One of the biggest international cross-section of comparative tests is the Programme for International Student Assessment (PISA), which measures reading ability, math and science literacy and other key skills among 15-year-olds throughout the world.
The test is taken every three years, the last of which was 2015. In it, the U.S. landed right in the middle, #38 out of 71 countries in math and 24th in science.
Given the push for more technology in the schools over the last decade, these scores can appear disheartening; school budgets have been increased to incorporate new, better, and more computers, platforms, accessibility, and resources. While the scores are deflating, it may not be an indication of a wasted effort; it may simply be too soon to tell.
Consider the following statistics gathered by StatisticBrain in 2015:
- 98% of schools that have one or more computers in the classroom
- 3% of schools that have high-speed internet
- 7% of schools have laptops available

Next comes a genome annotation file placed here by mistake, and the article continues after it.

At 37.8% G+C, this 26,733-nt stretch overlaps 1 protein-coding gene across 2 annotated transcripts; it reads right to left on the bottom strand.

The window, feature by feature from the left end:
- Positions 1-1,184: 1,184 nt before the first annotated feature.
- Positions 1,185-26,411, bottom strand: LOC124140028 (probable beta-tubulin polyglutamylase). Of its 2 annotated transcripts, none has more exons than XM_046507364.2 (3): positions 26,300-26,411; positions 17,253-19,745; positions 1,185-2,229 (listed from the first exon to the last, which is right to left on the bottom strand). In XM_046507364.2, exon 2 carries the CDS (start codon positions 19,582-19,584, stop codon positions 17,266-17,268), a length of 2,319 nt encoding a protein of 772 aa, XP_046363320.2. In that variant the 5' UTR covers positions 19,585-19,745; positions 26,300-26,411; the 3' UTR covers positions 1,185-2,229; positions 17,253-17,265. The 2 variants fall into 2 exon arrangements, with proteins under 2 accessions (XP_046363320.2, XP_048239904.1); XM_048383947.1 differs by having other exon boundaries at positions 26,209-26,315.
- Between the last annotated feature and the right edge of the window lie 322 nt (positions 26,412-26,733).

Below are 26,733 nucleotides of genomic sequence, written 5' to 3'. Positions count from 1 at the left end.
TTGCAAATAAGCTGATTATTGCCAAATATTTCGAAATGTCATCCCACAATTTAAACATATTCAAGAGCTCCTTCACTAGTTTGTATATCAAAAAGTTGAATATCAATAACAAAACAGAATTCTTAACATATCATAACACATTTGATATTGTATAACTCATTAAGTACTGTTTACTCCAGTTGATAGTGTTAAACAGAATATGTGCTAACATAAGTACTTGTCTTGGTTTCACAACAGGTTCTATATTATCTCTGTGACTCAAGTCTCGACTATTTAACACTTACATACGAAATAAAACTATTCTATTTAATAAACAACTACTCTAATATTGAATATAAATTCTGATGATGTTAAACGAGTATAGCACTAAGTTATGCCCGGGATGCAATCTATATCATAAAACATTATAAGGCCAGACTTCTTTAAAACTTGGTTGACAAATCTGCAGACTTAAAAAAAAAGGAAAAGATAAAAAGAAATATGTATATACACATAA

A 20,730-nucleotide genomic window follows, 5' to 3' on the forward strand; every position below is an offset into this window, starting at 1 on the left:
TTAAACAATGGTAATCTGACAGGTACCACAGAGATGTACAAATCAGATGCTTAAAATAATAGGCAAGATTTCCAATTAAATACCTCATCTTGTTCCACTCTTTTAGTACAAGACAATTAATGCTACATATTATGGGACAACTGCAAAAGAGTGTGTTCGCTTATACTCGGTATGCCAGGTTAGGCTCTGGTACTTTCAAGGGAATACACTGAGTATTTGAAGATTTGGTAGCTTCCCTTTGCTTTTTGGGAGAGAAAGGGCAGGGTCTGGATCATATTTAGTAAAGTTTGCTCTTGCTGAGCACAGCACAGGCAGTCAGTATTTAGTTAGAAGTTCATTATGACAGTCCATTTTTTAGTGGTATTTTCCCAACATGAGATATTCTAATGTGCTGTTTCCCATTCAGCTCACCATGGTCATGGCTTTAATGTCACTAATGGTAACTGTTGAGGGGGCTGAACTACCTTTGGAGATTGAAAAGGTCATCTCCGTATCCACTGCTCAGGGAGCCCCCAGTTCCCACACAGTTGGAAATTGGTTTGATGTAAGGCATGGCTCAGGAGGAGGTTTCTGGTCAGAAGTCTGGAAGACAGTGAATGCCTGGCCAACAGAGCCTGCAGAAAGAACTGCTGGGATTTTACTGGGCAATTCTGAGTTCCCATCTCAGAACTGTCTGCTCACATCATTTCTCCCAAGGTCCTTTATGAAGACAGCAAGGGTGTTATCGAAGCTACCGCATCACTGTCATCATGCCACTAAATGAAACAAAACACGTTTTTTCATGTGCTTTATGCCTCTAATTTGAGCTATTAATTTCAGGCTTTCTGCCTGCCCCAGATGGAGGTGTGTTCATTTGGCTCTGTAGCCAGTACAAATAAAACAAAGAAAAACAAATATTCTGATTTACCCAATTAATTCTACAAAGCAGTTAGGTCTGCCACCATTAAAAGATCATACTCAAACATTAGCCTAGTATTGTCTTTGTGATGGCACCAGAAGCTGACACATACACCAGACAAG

- 81% of teachers think tablets can enrich classroom learning.
- 64% of high school seniors say a tablet helps study more efficiently
This doesn’t reflect one-to-one initiatives, which, on a grand scale are relatively low; students are more likely to share devices in a classroom than to have one at every desk. It’s one thing to compare the United States to China or India or Japan with math and science scores alone; quite another to understand the significance of the disparities in access, funding, and challenges the United States must address on a daily basis.
While there are hundreds of technological tools for available to increase the breadth and scope of learning, we are only just beginning to harness the information that will enable teachers to make more of an impact on their students with customized lesson plans. The important thing is to get the hardware and framework in place so that the data can start speaking for itself.
Access to technology will have a huge impact on how students in America engage and compete with the rest of the planet for jobs and opportunities. The sooner and more completely we use technology tools both in teaching and in learning, the bigger the difference we can make in how students understand what they are being taught, and how well they test on the material.
While developing countries are gaining on the West in terms of cell phone and smartphone usage, they, like the rest of us, have a ways to go in incorporating all of its possibilities into our educational experience.
Ready for educational technology to make an impact on your school? Click here to learn more.